Former Daily reporter
University needs to do
more to help Ann Arbor
TO THE DAILY:

artistic importance is staggering - Students
for a Democratic Society, the ONCE music
festivals, the Free John Sinclair Rallies, the
Ann Arbor Film Festival itself. Yet monu-
ments are fading, and the community that
supported them is in strife as well. In the last
year, in addition to the Technology Center,
we have seen the loss of The Del Rio, the
Ann Arbor Tenants Union, the Student Wood-
shop and Decker Drugs. Rent costs have
forced Schoolkids Records literally under-
ground and Fantasy Attic Costumes has, like
the 555 Gallery of the Tech Center, fled the
city. In their place we are seeing more and
more of Starbucks, Sprint Cellular and luxu-
ry condominiums. Hash Bash and the annual
summer Art Fair are now laughable. The
town's gentrification isn't only a threat to low
income artists; as student housing prices
escalate, it's a threat to community members,
business owners and the student body.
Tonight, you could feel this in the theater.
While the citizens are upset with the changing
face of Ann Arbor, the film documented the
city's utter indifference to the shift. As we all
know, the University is Ann Arbor. We are still
made up of Anti-War Action!, affirmative action
and the newly re-emerging SDS. But what are
we doing for the town? Who is leading the fight
for our right to afford to live in our own town?
The students of the University are responsible
for demanding an end to the exploitative deteri-
oration of Ann Arbor. The death of the Tech
Center signifies a crossroads. We can either
demand that the University works to end the
city's homogenization, or smile as the condos
set in to pick clean the bones of a once vibrant
city.
JOHN NOTARIANNI
LSA sophomore
MSA president, et al:
support Trotter House
TO THE DAILY:
Your article (Bringing down the house,
03/15/04) proposes that students vote no on the
Trotter House ballot question that is being voted
on this yesterday and today during Michigan
Student Assembly elections. We stand as stu-
dents who maintain that the best action for stu-
dents to take is to vote yes on the ballot
proposal. The Daily was right when it said the
William Monroe Trotter House's infrastructure

knows negotiations with the administration
center around numbers, especially for issues
important to student services. There are cur-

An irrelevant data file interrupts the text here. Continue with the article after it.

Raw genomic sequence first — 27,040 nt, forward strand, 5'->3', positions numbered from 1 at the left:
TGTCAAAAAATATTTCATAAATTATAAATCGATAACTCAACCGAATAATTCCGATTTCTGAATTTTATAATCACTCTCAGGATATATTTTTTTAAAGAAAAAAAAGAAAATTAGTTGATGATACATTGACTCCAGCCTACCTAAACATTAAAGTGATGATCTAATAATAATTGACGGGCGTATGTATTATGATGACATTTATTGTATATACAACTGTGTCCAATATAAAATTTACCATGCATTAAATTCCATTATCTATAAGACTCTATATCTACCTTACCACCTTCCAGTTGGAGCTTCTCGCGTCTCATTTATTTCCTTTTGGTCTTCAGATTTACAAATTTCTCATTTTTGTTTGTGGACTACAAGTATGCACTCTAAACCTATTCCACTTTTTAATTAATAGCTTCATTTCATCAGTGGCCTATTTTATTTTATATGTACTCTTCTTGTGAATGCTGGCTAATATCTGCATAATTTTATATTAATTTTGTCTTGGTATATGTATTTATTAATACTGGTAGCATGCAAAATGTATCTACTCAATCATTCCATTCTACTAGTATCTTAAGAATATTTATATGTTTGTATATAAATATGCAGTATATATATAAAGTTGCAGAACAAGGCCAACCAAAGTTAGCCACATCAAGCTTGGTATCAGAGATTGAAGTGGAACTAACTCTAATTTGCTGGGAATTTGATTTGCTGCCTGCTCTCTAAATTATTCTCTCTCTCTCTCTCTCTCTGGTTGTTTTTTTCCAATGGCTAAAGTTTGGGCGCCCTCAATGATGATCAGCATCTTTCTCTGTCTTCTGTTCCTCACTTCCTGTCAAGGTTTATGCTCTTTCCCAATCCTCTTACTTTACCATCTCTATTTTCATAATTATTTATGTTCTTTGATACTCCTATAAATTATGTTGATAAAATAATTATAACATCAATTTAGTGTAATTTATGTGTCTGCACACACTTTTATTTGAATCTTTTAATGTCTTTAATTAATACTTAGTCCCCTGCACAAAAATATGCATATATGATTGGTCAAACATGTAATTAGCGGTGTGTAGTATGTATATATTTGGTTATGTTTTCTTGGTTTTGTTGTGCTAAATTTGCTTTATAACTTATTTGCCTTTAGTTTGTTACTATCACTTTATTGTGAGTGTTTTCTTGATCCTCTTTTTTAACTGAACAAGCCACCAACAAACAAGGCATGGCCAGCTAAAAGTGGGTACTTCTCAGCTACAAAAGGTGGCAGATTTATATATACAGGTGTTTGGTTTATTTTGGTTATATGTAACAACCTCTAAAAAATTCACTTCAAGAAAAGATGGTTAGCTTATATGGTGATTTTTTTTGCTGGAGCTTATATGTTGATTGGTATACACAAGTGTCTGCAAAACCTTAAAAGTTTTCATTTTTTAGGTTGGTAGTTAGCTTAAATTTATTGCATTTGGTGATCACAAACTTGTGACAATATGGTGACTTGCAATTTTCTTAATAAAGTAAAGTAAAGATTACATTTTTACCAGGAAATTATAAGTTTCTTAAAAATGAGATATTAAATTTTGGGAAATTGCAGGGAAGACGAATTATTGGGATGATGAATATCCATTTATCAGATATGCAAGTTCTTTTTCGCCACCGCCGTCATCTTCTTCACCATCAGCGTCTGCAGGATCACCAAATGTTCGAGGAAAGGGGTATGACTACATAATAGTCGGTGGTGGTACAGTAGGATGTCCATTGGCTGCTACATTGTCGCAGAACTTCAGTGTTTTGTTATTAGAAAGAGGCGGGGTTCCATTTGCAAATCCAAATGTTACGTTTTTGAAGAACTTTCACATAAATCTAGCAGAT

rently students organizing, working and talking
to the administration about the dire need for
renovations to Trotter House. While we can
meet and lobby and ask for the administration
to address our concerns, all we have gotten in
the past 10 years is a consultant hired for one
year to write the "student vision."
It is important that the administration put
money toward this facility, especially with its
claim that they have a commitment to diversity.
It is also important that students be conscious
and aware of the way the administration works
here at the University. Students should be pre-
pared and ready for the administration to stall
on issues important to the students that fall
under the Division of Student Affairs. If this
measure were voted down, the University
administration would be given a mandate to
continue ignoring Trotter House indefinitely.
Experience has taught us that without statistics
and numbers to back us, our pleas mean little to
the administration. We have power in numbers.
The Daily should know that the students who
brought this ballot question do not intend to
abandon this issue after the elections.
This is not a "stop-gap" measure. This
ballot question is one step in a much larger
process. If this ballot question does not
pass, it will be detrimental to the develop-
ment of the Trotter House. Even if it were
voted down because students feel more
University resources need to be allocated
to the renovations, these distinctions will
be lost in the Fleming Administration
Building. Students will be saying they
actually do not care for the condition of
our multicultural center. We urge students
to vote yes on this ballot question. Let's
tell the administration that we value multi-
culturalism and the Trotter House.
ANGELA GALARDI
President, Michigan Student Assembly
MONIQUE PERRY
Vice President, MSA
ELLIOTT WELLS-REID
Treasurer MSA
JASON MIRONOV
Student General Counsel, MSA
PETE WOIWODE
MSA representative
SAM WOLL
MSA representative

I:AY4Li1~U UG~. iJ~I -T i~ -~'.1'.J'J-

vina

a

Back to Top

© 2021 Regents of the University of Michigan